He has become involved in New York’s Raise the Age campaign, which seeks to raise the age at which individuals are considered adults in the criminal justice system.
In 2018, the first phase of the Raise the Age law took effect. Now, New York state no longer automatically charges all 16-year-olds as adults. In October 2019, the law will apply to 17-year-olds.
These inmates are still teenagers.
Hernandez has also been pushing for the relocation of incarcerated teenagers from Rikers Island to the Horizons Juvenile Center in the Bronx.
Inmates at Horizons still serve time. There are security measures in place — such as a red and green light system to indicate when they are in or out of their cells — that restrict and control their movements.
But Horizons offers a healthier atmosphere than traditional prisons. Its cafeteria, for example, includes an expansive, colorful mural that covers an entire wall.
Those working at Horizons are keenly aware that the inmates are still teenagers, and they try to ensure these individuals will have future opportunities.
Hernandez was called to action by his brother’s arrest. “It hit me hard, which is why I was so upset and why I pushed for change because of my brother’s situation.”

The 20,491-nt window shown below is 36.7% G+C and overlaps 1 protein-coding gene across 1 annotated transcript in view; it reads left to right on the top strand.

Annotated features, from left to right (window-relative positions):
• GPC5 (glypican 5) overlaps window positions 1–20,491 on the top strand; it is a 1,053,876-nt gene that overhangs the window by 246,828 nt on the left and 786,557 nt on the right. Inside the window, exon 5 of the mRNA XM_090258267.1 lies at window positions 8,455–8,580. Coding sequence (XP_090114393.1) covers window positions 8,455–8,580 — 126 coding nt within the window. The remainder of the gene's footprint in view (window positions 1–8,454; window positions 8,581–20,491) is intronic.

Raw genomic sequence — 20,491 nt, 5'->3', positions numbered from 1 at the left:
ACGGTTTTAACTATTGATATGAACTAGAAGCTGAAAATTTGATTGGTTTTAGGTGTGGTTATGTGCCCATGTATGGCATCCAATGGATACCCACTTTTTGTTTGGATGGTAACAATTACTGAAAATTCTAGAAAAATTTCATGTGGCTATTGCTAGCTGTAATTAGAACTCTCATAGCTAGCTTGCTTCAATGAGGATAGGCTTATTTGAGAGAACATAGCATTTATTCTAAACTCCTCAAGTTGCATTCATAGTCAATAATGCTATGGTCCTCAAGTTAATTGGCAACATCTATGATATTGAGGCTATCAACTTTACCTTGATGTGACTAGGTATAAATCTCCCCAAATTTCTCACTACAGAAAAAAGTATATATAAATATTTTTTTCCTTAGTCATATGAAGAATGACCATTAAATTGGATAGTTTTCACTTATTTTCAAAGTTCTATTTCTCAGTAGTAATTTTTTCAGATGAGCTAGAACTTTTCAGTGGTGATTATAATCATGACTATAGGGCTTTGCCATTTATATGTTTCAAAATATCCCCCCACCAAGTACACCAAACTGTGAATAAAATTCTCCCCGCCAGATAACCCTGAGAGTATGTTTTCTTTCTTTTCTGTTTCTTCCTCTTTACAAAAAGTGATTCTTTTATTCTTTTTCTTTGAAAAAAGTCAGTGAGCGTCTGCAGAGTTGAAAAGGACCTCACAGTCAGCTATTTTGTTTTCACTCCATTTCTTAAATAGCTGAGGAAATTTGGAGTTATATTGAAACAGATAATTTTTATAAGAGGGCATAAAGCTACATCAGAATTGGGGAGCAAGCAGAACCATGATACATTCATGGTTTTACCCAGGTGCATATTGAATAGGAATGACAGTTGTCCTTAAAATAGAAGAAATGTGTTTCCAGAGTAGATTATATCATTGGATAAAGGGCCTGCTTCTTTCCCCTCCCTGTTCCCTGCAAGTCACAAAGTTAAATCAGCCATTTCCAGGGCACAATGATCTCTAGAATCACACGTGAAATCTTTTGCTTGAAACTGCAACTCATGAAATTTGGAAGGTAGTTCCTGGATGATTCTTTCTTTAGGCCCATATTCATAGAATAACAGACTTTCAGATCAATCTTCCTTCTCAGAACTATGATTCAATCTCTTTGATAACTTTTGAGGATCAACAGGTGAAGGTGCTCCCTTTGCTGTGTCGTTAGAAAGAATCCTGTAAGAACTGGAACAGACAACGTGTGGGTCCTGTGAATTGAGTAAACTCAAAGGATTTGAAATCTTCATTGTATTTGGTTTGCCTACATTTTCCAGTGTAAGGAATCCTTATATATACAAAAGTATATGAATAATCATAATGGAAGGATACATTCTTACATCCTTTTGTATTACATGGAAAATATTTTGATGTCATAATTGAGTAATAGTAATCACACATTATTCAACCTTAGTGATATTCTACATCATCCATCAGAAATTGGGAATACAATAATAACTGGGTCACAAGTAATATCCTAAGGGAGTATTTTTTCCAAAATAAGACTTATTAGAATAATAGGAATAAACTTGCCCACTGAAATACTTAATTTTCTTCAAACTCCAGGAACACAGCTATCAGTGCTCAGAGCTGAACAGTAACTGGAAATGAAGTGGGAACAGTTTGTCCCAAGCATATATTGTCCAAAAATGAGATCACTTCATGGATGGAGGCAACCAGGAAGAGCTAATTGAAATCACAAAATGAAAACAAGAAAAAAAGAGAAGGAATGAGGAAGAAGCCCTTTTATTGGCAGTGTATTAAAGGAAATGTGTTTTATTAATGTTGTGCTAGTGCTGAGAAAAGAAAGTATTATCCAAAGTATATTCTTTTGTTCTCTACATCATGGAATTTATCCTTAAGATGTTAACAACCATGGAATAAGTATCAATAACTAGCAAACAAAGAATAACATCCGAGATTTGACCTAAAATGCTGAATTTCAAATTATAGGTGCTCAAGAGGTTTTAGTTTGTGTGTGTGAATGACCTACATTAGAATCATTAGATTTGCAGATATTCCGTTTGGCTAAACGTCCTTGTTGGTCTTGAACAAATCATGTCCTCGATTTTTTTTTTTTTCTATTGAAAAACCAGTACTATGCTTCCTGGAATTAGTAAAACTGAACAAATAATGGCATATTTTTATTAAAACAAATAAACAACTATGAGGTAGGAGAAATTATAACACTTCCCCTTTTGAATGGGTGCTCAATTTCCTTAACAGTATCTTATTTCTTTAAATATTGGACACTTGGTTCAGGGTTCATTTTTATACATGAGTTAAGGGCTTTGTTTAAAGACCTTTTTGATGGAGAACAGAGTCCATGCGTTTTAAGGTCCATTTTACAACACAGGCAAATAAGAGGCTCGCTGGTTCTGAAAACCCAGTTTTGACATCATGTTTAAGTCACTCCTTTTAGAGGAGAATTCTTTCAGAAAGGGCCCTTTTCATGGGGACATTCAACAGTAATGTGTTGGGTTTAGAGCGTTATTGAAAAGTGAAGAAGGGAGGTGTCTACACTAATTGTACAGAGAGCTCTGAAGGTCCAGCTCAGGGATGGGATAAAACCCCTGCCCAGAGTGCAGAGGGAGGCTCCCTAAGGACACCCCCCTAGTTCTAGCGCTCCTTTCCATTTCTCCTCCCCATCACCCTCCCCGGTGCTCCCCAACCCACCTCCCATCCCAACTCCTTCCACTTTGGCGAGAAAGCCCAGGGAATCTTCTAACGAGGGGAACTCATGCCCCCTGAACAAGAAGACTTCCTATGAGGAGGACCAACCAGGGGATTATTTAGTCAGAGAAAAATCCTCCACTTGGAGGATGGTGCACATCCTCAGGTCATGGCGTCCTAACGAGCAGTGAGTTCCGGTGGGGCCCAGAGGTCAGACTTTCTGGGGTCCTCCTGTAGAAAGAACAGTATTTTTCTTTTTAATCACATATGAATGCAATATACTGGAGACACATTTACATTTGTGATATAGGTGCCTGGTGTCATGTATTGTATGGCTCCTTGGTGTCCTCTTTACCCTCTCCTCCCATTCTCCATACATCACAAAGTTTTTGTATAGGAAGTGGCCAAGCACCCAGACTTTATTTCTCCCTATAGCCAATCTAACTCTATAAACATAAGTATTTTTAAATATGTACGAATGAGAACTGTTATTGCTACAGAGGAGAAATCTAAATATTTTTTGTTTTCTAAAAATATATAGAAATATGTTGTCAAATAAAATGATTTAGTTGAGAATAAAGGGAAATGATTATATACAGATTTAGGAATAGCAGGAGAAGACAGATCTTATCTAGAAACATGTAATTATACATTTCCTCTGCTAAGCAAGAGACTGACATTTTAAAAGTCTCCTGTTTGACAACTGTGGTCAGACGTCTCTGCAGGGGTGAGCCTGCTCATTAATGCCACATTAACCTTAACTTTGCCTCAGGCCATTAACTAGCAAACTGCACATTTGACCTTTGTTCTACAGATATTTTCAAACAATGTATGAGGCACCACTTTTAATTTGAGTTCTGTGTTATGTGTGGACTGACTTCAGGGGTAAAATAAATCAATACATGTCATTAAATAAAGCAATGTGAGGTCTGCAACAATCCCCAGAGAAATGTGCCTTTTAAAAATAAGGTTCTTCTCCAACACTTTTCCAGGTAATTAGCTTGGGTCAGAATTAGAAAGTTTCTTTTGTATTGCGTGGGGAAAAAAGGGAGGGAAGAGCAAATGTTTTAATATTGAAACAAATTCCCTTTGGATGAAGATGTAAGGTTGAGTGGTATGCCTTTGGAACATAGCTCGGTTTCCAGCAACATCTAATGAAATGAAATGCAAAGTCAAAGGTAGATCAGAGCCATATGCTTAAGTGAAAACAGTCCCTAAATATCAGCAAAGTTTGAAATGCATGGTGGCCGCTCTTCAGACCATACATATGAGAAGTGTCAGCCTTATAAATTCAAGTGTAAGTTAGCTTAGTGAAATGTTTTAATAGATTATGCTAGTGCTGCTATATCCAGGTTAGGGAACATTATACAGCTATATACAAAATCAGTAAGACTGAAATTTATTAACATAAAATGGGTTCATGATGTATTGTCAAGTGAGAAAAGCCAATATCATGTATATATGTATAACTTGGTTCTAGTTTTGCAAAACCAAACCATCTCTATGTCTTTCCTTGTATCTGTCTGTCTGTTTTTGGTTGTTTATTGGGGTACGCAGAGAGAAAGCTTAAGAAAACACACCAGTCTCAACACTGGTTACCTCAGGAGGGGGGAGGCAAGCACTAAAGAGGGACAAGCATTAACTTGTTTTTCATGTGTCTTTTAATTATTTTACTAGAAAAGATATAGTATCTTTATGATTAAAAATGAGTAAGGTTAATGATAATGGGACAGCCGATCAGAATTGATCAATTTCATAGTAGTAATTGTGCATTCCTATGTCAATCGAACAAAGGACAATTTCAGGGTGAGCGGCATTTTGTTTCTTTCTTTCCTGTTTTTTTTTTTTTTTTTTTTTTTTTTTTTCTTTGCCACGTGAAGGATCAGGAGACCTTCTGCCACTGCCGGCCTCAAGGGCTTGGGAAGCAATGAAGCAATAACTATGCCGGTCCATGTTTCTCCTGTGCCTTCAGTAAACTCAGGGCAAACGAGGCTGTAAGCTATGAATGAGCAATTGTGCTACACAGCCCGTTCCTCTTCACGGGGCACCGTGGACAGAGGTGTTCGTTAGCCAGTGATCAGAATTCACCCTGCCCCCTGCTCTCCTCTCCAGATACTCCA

“I shared a room with him,” he said. “So I felt the emptiness in my room when I got home every day from school and he wasn’t there. He was the person who woke me up, and so that … made me wake up every day and think, ‘Wow, my brother’s in jail. I can’t imagine what he’s going through right now.’”
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To read about New York’s Raise the Age campaign, click here.
To read New York’s roadmap for closing Rikers Island Prison, click here.
Malik Figaro is a student at Friends Seminary high school in New York. After learning about issues relating to mass incarceration this year, he began writing for News-Decoder to share stories of people affected by incarceration. Figaro is a painter and uses this medium as well as writing to increase awareness about social issues.
Aryanna Qusba is also a student at Friends Seminary. The new leader of the school’s service committee, Qusba is keen to help enrich the service program for students and the community. This year she has contributed to the development of the school service theme, mass incarceration, which served as the inspiration for her first News-Decoder article..